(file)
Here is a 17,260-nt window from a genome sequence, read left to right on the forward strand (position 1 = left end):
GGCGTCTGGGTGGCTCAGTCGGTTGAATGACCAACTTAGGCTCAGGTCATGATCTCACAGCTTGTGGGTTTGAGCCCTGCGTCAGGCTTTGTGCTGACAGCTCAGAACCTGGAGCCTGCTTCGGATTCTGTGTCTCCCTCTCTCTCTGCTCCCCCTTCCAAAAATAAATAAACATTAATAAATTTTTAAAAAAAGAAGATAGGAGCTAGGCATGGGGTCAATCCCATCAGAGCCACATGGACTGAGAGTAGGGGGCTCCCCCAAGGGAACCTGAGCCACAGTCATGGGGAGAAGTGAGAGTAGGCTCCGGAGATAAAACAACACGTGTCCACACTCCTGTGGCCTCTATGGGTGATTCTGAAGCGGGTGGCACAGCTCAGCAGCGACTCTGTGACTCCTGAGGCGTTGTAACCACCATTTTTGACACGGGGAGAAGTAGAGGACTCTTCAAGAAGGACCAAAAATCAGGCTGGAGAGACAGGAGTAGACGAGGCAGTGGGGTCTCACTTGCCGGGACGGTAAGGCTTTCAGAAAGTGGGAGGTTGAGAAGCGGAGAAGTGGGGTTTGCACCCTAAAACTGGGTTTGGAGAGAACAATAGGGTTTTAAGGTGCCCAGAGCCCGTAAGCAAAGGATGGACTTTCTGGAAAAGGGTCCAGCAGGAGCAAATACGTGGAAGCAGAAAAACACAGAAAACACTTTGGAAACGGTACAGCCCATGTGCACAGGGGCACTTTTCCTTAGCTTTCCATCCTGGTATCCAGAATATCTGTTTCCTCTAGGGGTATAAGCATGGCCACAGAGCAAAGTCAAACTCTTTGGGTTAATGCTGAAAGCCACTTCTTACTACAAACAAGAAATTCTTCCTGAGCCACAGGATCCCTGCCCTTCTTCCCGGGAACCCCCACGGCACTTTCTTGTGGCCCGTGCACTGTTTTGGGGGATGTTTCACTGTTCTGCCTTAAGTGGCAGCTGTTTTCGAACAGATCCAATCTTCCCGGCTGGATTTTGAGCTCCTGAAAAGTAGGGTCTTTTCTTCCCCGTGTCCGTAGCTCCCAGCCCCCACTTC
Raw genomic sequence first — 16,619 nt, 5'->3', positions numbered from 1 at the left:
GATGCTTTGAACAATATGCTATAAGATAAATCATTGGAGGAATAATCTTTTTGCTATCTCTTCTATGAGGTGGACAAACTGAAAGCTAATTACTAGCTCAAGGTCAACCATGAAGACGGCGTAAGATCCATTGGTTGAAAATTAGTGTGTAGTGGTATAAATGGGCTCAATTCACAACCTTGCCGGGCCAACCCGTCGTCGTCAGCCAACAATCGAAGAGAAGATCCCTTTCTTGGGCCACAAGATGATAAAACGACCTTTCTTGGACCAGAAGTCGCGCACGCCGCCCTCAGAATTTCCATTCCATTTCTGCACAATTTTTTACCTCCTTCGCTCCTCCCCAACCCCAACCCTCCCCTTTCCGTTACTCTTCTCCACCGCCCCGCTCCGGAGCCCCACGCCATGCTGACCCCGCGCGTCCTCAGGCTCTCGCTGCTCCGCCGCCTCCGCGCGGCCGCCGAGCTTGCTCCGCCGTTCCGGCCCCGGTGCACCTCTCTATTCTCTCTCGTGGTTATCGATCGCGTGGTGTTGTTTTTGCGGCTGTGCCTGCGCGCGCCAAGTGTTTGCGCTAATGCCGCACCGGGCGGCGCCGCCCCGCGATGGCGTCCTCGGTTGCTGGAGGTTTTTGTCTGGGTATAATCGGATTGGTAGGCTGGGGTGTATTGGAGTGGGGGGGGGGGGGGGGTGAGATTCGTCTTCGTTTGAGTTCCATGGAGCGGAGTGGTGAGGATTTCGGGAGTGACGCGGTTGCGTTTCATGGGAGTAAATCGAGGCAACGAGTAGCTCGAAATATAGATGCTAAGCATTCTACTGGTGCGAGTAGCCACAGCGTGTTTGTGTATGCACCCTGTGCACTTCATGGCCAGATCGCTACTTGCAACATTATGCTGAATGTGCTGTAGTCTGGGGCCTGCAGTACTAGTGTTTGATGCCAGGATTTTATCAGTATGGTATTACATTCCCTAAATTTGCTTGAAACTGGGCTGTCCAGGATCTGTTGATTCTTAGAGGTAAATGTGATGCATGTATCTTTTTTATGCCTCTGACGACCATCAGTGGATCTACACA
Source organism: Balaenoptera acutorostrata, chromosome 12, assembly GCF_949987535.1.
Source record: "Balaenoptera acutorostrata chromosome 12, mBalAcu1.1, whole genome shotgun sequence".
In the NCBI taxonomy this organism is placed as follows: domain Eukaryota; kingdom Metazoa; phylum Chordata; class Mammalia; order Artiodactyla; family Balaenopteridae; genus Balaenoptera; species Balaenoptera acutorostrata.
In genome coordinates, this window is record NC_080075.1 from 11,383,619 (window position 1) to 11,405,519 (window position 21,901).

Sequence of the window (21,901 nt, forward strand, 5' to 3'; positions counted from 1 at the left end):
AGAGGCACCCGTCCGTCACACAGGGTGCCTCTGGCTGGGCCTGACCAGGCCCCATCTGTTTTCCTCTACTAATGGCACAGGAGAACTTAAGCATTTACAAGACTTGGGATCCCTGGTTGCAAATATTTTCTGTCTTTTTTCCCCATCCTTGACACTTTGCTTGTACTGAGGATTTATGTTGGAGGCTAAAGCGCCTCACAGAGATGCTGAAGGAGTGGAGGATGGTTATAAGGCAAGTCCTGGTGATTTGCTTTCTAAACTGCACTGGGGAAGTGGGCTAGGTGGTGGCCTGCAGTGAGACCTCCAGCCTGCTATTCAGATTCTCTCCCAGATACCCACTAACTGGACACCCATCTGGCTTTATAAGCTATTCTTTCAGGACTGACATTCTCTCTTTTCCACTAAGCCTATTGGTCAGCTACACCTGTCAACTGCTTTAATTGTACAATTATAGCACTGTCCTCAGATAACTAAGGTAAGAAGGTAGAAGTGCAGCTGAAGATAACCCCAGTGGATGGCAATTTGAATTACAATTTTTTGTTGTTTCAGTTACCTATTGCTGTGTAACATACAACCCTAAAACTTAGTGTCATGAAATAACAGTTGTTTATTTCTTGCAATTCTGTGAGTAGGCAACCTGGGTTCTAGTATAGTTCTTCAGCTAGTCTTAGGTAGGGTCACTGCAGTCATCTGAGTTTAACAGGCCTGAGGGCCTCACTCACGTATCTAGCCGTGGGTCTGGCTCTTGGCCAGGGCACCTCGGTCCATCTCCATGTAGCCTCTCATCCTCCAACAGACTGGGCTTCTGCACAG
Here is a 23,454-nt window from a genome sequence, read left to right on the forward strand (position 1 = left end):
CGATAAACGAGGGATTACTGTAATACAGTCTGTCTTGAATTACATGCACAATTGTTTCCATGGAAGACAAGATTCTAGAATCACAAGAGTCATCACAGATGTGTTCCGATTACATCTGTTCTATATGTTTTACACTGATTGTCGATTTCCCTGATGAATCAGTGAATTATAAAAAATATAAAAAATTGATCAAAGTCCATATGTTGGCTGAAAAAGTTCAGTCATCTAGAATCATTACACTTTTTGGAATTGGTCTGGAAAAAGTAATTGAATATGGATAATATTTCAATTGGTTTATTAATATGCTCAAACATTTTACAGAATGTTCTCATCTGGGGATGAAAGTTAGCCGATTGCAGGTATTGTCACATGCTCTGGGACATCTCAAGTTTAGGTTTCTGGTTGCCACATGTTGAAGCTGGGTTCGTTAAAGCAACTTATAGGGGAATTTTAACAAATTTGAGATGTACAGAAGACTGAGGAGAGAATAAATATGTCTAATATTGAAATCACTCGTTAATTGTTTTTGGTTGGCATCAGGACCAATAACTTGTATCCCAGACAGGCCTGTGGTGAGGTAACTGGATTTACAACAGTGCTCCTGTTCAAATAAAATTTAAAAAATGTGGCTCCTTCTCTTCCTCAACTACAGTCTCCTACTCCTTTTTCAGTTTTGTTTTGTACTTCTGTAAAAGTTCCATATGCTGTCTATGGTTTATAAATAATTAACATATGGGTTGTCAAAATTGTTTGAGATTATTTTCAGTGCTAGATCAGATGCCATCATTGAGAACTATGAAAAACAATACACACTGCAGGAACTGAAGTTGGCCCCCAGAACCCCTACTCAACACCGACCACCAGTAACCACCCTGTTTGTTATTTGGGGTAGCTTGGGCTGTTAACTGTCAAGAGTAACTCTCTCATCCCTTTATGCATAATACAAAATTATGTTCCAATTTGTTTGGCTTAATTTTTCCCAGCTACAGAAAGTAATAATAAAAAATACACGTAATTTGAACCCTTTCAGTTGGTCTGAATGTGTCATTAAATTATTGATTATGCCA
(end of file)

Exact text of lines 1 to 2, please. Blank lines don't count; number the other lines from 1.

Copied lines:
Here is a 17,260-nt window from a genome sequence, read left to right on the forward strand (position 1 = left end):
GGCGTCTGGGTGGCTCAGTCGGTTGAATGACCAACTTAGGCTCAGGTCATGATCTCACAGCTTGTGGGTTTGAGCCCTGCGTCAGGCTTTGTGCTGACAGCTCAGAACCTGGAGCCTGCTTCGGATTCTGTGTCTCCCTCTCTCTCTGCTCCCCCTTCCAAAAATAAATAAACATTAATAAATTTTTAAAAAAAGAAGATAGGAGCTAGGCATGGGGTCAATCCCATCAGAGCCACATGGACTGAGAGTAGGGGGCTCCCCCAAGGGAACCTGAGCCACAGTCATGGGGAGAAGTGAGAGTAGGCTCCGGAGATAAAACAACACGTGTCCACACTCCTGTGGCCTCTATGGGTGATTCTGAAGCGGGTGGCACAGCTCAGCAGCGACTCTGTGACTCCTGAGGCGTTGTAACCACCATTTTTGACACGGGGAGAAGTAGAGGACTCTTCAAGAAGGACCAAAAATCAGGCTGGAGAGACAGGAGTAGACGAGGCAGTGGGGTCTCACTTGCCGGGACGGTAAGGCTTTCAGAAAGTGGGAGGTTGAGAAGCGGAGAAGTGGGGTTTGCACCCTAAAACTGGGTTTGGAGAGAACAATAGGGTTTTAAGGTGCCCAGAGCCCGTAAGCAAAGGATGGACTTTCTGGAAAAGGGTCCAGCAGGAGCAAATACGTGGAAGCAGAAAAACACAGAAAACACTTTGGAAACGGTACAGCCCATGTGCACAGGGGCACTTTTCCTTAGCTTTCCATCCTGGTATCCAGAATATCTGTTTCCTCTAGGGGTATAAGCATGGCCACAGAGCAAAGTCAAACTCTTTGGGTTAATGCTGAAAGCCACTTCTTACTACAAACAAGAAATTCTTCCTGAGCCACAGGATCCCTGCCCTTCTTCCCGGGAACCCCCACGGCACTTTCTTGTGGCCCGTGCACTGTTTTGGGGGATGTTTCACTGTTCTGCCTTAAGTGGCAGCTGTTTTCGAACAGATCCAATCTTCCCGGCTGGATTTTGAGCTCCTGAAAAGTAGGGTCTTTTCTTCCCCGTGTCCGTAGCTCCCAGCCCCCACTTC